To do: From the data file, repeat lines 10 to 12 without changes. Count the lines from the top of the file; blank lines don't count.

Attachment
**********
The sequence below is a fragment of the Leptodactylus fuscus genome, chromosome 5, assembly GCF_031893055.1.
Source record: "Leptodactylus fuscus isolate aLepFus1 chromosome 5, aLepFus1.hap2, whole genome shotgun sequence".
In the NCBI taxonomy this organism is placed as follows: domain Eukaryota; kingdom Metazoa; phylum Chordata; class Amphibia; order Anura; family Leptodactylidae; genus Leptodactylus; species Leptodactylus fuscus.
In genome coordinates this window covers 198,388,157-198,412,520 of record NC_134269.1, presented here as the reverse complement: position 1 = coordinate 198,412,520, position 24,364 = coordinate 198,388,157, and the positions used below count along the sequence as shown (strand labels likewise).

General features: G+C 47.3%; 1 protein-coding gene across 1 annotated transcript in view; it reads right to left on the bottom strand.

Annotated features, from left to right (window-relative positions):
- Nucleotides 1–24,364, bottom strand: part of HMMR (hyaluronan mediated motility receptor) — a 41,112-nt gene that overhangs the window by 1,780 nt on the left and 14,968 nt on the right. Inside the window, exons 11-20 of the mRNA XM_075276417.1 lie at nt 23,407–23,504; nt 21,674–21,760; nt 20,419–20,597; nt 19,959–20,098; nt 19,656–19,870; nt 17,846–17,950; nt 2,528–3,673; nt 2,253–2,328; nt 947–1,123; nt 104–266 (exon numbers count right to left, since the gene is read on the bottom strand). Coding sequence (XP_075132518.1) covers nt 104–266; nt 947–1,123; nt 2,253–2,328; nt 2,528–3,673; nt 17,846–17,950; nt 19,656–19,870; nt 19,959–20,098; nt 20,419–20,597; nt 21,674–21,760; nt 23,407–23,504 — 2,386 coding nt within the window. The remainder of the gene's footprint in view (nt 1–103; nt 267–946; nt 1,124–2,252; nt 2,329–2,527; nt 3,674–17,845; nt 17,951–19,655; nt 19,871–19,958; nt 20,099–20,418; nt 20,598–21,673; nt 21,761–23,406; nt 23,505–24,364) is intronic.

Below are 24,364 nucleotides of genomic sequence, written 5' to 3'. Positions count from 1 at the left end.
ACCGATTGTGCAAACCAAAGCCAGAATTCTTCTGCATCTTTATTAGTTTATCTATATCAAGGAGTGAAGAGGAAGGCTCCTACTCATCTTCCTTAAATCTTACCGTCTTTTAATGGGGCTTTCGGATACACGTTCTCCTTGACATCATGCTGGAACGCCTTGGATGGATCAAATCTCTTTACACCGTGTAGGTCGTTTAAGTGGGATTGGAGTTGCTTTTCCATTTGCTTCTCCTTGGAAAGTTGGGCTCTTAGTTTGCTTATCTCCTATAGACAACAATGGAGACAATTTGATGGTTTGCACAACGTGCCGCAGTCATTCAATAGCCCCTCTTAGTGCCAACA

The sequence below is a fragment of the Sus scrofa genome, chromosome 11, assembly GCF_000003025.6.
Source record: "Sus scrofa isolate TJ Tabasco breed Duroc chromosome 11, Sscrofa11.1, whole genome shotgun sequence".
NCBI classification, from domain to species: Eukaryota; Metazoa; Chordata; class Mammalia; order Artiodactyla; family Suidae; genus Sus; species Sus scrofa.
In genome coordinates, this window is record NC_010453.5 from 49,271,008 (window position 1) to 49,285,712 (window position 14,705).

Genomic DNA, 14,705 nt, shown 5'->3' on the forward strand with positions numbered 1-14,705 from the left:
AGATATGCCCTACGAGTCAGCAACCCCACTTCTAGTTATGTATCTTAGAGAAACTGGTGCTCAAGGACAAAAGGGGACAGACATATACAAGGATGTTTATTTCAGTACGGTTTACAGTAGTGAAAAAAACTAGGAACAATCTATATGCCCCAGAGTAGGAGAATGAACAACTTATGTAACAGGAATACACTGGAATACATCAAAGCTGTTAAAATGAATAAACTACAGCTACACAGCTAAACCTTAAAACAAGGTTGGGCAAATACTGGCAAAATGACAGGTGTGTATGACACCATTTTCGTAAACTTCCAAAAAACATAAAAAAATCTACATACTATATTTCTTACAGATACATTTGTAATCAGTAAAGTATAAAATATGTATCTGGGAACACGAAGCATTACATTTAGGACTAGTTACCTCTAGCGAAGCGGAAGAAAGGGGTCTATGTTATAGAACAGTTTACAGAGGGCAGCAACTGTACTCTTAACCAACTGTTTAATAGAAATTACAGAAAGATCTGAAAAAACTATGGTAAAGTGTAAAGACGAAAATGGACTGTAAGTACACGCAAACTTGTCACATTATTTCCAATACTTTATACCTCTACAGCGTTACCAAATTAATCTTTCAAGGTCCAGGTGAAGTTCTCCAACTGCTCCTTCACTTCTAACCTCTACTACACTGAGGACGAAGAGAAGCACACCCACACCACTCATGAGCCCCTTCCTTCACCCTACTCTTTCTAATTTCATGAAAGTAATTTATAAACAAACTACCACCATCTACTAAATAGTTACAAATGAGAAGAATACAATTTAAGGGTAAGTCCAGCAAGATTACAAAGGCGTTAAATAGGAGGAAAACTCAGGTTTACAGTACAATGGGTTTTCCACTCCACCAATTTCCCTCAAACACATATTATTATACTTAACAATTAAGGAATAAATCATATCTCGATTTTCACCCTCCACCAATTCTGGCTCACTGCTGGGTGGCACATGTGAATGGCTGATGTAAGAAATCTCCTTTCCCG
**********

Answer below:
The sequence below is a fragment of the Sus scrofa genome, chromosome 11, assembly GCF_000003025.6.
Source record: "Sus scrofa isolate TJ Tabasco breed Duroc chromosome 11, Sscrofa11.1, whole genome shotgun sequence".
NCBI classification, from domain to species: Eukaryota; Metazoa; Chordata; class Mammalia; order Artiodactyla; family Suidae; genus Sus; species Sus scrofa.